CORVALLIS, Ore. – Oregon State University researchers have developed a new method for producing stable pigments from fungi, a process they say can be scaled up to match the needs of manufacturers of paints, wood finishes and textile dyes.
Scientists have known for some time that fungi make pigments with blue-green, reddish-orange, yellow and brown hues, and since the Middle Ages, artists have used woods colored by fungal pigments, a process known as spalting.
But while the microorganisms can be grown in solution, capturing the pigments has required the use of toxic solvents, said Sara Robinson, an assistant professor in the OSU College of Forestry. Robinson has now found a way to use oils to harvest the pigments, and OSU has applied for a provisional patent on the technique.
Fungal pigments are stable and sticky, qualities that make them commercially useful.
“Their role in nature is to persist, to preserve the resource for the fungus,” said Robinson, who conducts research on fungi and their impacts on wood.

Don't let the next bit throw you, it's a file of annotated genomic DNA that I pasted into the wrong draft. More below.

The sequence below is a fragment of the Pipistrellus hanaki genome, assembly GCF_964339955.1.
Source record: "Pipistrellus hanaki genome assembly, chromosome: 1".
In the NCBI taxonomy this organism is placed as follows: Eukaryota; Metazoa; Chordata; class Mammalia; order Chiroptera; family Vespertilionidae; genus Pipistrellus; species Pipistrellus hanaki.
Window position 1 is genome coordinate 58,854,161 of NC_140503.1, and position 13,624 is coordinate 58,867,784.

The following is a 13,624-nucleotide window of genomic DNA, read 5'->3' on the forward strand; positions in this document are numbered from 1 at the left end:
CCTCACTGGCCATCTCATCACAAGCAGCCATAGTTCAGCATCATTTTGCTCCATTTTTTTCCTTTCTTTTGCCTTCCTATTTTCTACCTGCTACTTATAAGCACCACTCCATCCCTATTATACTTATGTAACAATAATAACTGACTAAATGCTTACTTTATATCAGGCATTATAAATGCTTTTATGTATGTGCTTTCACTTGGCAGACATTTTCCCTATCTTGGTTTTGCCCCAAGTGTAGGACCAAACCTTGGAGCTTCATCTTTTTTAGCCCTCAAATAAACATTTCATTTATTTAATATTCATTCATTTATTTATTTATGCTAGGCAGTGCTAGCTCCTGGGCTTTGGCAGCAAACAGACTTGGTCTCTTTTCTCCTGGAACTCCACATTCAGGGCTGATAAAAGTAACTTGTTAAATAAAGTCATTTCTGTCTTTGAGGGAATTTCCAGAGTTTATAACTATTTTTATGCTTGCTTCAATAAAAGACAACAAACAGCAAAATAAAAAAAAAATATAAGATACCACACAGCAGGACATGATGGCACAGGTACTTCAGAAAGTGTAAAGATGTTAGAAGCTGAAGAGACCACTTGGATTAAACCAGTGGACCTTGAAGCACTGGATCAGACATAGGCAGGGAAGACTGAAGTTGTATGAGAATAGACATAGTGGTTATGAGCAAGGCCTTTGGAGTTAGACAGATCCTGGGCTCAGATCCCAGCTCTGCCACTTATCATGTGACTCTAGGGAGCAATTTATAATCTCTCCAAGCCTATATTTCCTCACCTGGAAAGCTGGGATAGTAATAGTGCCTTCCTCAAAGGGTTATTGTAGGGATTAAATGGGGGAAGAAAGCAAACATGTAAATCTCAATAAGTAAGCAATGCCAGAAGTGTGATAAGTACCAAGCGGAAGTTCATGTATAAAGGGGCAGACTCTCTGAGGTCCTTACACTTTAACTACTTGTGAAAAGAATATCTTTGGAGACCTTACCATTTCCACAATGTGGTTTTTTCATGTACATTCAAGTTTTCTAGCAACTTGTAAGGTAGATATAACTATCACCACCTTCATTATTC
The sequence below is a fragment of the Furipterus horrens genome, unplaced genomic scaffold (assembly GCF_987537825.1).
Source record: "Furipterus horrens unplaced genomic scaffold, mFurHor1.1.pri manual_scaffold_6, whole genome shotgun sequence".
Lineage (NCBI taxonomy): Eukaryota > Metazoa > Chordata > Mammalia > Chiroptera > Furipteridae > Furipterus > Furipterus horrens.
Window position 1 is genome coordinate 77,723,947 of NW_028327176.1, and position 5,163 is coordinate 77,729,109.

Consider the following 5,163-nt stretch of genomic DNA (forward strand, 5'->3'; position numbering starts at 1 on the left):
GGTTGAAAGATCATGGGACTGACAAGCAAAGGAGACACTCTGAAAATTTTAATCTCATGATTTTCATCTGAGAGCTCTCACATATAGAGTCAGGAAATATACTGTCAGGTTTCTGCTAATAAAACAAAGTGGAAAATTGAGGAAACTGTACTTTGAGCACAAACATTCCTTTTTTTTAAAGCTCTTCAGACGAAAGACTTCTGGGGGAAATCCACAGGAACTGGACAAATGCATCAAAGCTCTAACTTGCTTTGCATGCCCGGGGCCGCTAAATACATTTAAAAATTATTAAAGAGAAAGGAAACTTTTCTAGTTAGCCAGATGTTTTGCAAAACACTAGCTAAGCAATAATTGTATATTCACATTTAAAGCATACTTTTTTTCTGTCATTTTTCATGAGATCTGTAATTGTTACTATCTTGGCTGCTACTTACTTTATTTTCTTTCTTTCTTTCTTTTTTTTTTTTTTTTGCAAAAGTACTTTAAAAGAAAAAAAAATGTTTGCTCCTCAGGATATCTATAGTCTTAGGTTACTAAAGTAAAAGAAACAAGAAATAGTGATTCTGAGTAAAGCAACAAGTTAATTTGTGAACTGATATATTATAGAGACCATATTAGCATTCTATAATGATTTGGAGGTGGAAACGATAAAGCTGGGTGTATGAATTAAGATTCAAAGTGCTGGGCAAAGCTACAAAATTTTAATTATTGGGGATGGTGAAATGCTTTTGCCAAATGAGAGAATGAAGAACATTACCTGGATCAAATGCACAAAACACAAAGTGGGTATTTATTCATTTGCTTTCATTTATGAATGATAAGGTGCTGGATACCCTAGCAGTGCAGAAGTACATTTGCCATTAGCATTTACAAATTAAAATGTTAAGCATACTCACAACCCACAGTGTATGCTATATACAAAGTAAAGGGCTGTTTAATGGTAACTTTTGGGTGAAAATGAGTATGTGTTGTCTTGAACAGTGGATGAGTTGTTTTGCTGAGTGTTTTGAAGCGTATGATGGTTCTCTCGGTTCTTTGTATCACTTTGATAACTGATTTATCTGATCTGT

In a past research study in the Journal of Coatings, she compared the effects of spalting on 16 Pacific Northwest woods by inoculating them with three different fungi. In a study in the journal Coloration Technology, she reported the results of testing three fungal pigments on fabrics such as bleached cotton, spun polyester and worsted wool.
“All three pigments utilized in this study show signiﬁcant potential for use as textile dyes," she and her co-authors wrote.
The pigments extracted from spalting fungi can be carried in oil and water-based wood finishes and wood stabilizers. Wood workers would go nuts about having a finish that is spalted,” Robinson said.
Information about licensing the use of the pigment production process is available from Denis Sather in the Oregon State Office for Commercialization and Corporate Development.